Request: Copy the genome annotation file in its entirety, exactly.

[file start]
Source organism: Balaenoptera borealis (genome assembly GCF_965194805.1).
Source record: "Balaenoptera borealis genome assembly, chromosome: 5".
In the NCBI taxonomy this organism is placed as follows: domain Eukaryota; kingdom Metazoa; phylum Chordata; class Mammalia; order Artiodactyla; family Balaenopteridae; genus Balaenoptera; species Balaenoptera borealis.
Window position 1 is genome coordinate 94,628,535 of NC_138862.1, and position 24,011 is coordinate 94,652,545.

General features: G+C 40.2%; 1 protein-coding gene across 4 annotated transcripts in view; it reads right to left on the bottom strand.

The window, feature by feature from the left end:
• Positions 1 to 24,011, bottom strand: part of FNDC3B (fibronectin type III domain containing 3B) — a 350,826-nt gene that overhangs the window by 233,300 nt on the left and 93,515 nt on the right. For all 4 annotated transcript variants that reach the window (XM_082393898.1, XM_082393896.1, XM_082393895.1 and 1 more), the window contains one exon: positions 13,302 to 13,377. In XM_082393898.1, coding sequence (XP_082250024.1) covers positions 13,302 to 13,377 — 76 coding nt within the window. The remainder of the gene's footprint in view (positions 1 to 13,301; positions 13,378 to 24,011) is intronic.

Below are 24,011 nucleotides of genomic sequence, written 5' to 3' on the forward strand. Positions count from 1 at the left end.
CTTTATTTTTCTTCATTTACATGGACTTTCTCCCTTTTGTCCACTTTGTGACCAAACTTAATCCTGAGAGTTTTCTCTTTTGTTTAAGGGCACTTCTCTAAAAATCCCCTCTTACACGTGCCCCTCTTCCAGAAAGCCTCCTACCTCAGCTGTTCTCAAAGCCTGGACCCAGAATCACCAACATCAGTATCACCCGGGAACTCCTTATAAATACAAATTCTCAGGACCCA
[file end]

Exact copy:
Source organism: Balaenoptera borealis (genome assembly GCF_965194805.1).
Source record: "Balaenoptera borealis genome assembly, chromosome: 5".
In the NCBI taxonomy this organism is placed as follows: domain Eukaryota; kingdom Metazoa; phylum Chordata; class Mammalia; order Artiodactyla; family Balaenopteridae; genus Balaenoptera; species Balaenoptera borealis.
Window position 1 is genome coordinate 94,628,535 of NC_138862.1, and position 24,011 is coordinate 94,652,545.

General features: G+C 40.2%; 1 protein-coding gene across 4 annotated transcripts in view; it reads right to left on the bottom strand.

The window, feature by feature from the left end:
• Positions 1 to 24,011, bottom strand: part of FNDC3B (fibronectin type III domain containing 3B) — a 350,826-nt gene that overhangs the window by 233,300 nt on the left and 93,515 nt on the right. For all 4 annotated transcript variants that reach the window (XM_082393898.1, XM_082393896.1, XM_082393895.1 and 1 more), the window contains one exon: positions 13,302 to 13,377. In XM_082393898.1, coding sequence (XP_082250024.1) covers positions 13,302 to 13,377 — 76 coding nt within the window. The remainder of the gene's footprint in view (positions 1 to 13,301; positions 13,378 to 24,011) is intronic.

Below are 24,011 nucleotides of genomic sequence, written 5' to 3' on the forward strand. Positions count from 1 at the left end.
CTTTATTTTTCTTCATTTACATGGACTTTCTCCCTTTTGTCCACTTTGTGACCAAACTTAATCCTGAGAGTTTTCTCTTTTGTTTAAGGGCACTTCTCTAAAAATCCCCTCTTACACGTGCCCCTCTTCCAGAAAGCCTCCTACCTCAGCTGTTCTCAAAGCCTGGACCCAGAATCACCAACATCAGTATCACCCGGGAACTCCTTATAAATACAAATTCTCAGGACCCA